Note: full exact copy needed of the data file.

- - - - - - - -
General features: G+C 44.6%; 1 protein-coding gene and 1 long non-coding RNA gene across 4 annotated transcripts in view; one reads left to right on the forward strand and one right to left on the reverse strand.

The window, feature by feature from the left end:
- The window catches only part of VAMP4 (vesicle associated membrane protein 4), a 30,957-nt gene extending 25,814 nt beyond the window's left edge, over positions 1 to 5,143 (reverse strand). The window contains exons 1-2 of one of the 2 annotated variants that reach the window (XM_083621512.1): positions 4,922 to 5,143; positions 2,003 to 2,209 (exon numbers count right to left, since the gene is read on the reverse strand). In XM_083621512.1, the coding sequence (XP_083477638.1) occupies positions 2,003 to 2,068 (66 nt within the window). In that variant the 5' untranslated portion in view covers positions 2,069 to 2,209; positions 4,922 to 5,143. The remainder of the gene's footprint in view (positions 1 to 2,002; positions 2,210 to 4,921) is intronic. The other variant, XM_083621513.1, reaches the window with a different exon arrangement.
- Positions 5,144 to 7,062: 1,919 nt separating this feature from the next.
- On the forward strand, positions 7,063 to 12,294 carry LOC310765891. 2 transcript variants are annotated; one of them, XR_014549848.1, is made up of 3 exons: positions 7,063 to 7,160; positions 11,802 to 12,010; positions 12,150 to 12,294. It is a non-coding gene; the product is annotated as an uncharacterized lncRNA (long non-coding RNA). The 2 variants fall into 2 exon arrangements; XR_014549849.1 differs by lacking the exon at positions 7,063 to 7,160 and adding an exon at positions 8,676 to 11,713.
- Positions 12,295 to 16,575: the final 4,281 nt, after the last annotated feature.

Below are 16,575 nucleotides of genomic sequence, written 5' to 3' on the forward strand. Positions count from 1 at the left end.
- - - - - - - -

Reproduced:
General features: G+C 44.6%; 1 protein-coding gene and 1 long non-coding RNA gene across 4 annotated transcripts in view; one reads left to right on the forward strand and one right to left on the reverse strand.

The window, feature by feature from the left end:
- The window catches only part of VAMP4 (vesicle associated membrane protein 4), a 30,957-nt gene extending 25,814 nt beyond the window's left edge, over positions 1 to 5,143 (reverse strand). The window contains exons 1-2 of one of the 2 annotated variants that reach the window (XM_083621512.1): positions 4,922 to 5,143; positions 2,003 to 2,209 (exon numbers count right to left, since the gene is read on the reverse strand). In XM_083621512.1, the coding sequence (XP_083477638.1) occupies positions 2,003 to 2,068 (66 nt within the window). In that variant the 5' untranslated portion in view covers positions 2,069 to 2,209; positions 4,922 to 5,143. The remainder of the gene's footprint in view (positions 1 to 2,002; positions 2,210 to 4,921) is intronic. The other variant, XM_083621513.1, reaches the window with a different exon arrangement.
- Positions 5,144 to 7,062: 1,919 nt separating this feature from the next.
- On the forward strand, positions 7,063 to 12,294 carry LOC310765891. 2 transcript variants are annotated; one of them, XR_014549848.1, is made up of 3 exons: positions 7,063 to 7,160; positions 11,802 to 12,010; positions 12,150 to 12,294. It is a non-coding gene; the product is annotated as an uncharacterized lncRNA (long non-coding RNA). The 2 variants fall into 2 exon arrangements; XR_014549849.1 differs by lacking the exon at positions 7,063 to 7,160 and adding an exon at positions 8,676 to 11,713.
- Positions 12,295 to 16,575: the final 4,281 nt, after the last annotated feature.

Below are 16,575 nucleotides of genomic sequence, written 5' to 3' on the forward strand. Positions count from 1 at the left end.